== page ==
On most all of our print jobs for inserts, we use what is called CMYK printing. Regardless of the program you are using to create your artwork, you will need to set the program to use CMYK color mode. This is easy with most professional design programs, as well as with layout programs such as QuarkXpress, Adobe Pagemaker, Adobe Photoshop, Adobe Illustrator, Adobe Indesign, and others. Some other programs which are primarily designed for web applications will not allow you to set your color mode to CMYK. Normally, our design/prepress staff can make this change for you, but the colors shown in the final output of your inserts will vary somewhat from that which you either saw or printed using your original application.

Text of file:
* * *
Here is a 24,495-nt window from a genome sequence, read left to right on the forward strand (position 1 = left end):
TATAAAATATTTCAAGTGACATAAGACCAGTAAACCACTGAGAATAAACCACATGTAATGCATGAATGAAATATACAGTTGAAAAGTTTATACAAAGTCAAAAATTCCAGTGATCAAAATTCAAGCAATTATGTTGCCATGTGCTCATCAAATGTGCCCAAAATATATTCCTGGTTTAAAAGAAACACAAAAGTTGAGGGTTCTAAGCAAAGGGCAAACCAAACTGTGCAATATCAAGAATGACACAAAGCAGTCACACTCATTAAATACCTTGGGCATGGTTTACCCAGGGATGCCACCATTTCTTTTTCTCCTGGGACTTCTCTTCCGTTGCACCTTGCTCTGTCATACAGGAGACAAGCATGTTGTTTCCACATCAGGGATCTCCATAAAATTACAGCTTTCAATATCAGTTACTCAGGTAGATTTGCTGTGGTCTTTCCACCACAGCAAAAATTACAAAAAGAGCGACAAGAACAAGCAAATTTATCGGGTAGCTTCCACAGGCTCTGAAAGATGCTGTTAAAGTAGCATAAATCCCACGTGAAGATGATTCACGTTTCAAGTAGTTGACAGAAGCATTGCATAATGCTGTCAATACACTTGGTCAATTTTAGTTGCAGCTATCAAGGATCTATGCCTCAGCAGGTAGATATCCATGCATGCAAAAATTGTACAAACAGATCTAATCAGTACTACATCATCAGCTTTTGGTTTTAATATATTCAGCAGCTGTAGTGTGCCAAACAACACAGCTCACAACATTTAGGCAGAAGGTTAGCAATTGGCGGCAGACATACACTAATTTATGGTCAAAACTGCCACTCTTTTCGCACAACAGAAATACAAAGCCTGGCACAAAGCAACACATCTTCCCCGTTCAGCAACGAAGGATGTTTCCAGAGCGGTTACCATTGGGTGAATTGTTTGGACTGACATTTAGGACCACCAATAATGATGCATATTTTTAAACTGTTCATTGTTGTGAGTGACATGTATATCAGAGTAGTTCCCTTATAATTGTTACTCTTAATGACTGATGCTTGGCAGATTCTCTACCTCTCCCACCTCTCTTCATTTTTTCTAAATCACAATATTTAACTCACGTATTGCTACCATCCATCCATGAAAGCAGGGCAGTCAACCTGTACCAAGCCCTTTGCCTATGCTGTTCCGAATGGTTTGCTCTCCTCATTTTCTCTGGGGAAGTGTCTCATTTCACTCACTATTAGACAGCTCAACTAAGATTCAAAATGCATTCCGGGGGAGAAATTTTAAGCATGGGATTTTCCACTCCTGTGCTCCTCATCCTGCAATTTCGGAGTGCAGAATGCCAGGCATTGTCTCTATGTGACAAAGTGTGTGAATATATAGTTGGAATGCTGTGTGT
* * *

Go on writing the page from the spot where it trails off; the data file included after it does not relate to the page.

When we do the silkscreen printing for the surface of your CDs, there are several significant differences in the printing method that are important to be aware of. They are as follows: 1) because the surface of an unprinted compact disc is reflective silver, colors printed directly on this surface will look different from images that are printed directly on a white surface. To compensate for this difference, we generally print a white base (normally referred to as a white flood) before printing the image on the disc. 2) in silkscreen printing, solid colors image better than colors which are built using a color separation process, so many designers choose to create art which utilizes more basic design concepts that make use of more solid colors than separated colors. To allow for these two basic preferences, we use two different printing modes for on-disc printing. The first is called spot color printing, and we use an internationally standardized color system called the Pantone Matching System (AKA "PMS Color" printing). The other type of printing that we do is for full-color disc designs (CMYK printing). We nearly always print a white flood coat before we print the CMYK image on the disc, to help the colors achieve a reasonably good match for any similar images that are being used on accompanying inserts. We normally refer to this five color printing process as CMYK+White printing. In order to set up the image for on your disc surface, you will need to set the color mode to whichever of the above printing methods you wish to use (CMYK or PMS). While it is relatively easy to set your design work and monochromatic images to CMYK in most any design program (or convert any color pictures from RGB mode to CMYK mode if necessary), it is somewhat more difficult to convert from RGB to Pantone colors with most photo manipulation programs, such as Adobe Photoshop, Indesign, or Illustrator. If, on the other hand, you are trying to turn a full color image into a duotone or tritone or monotone, you will first need to make these conversions in a program such as Adobe Photoshop or inDesign, and then place them into one of the other programs above.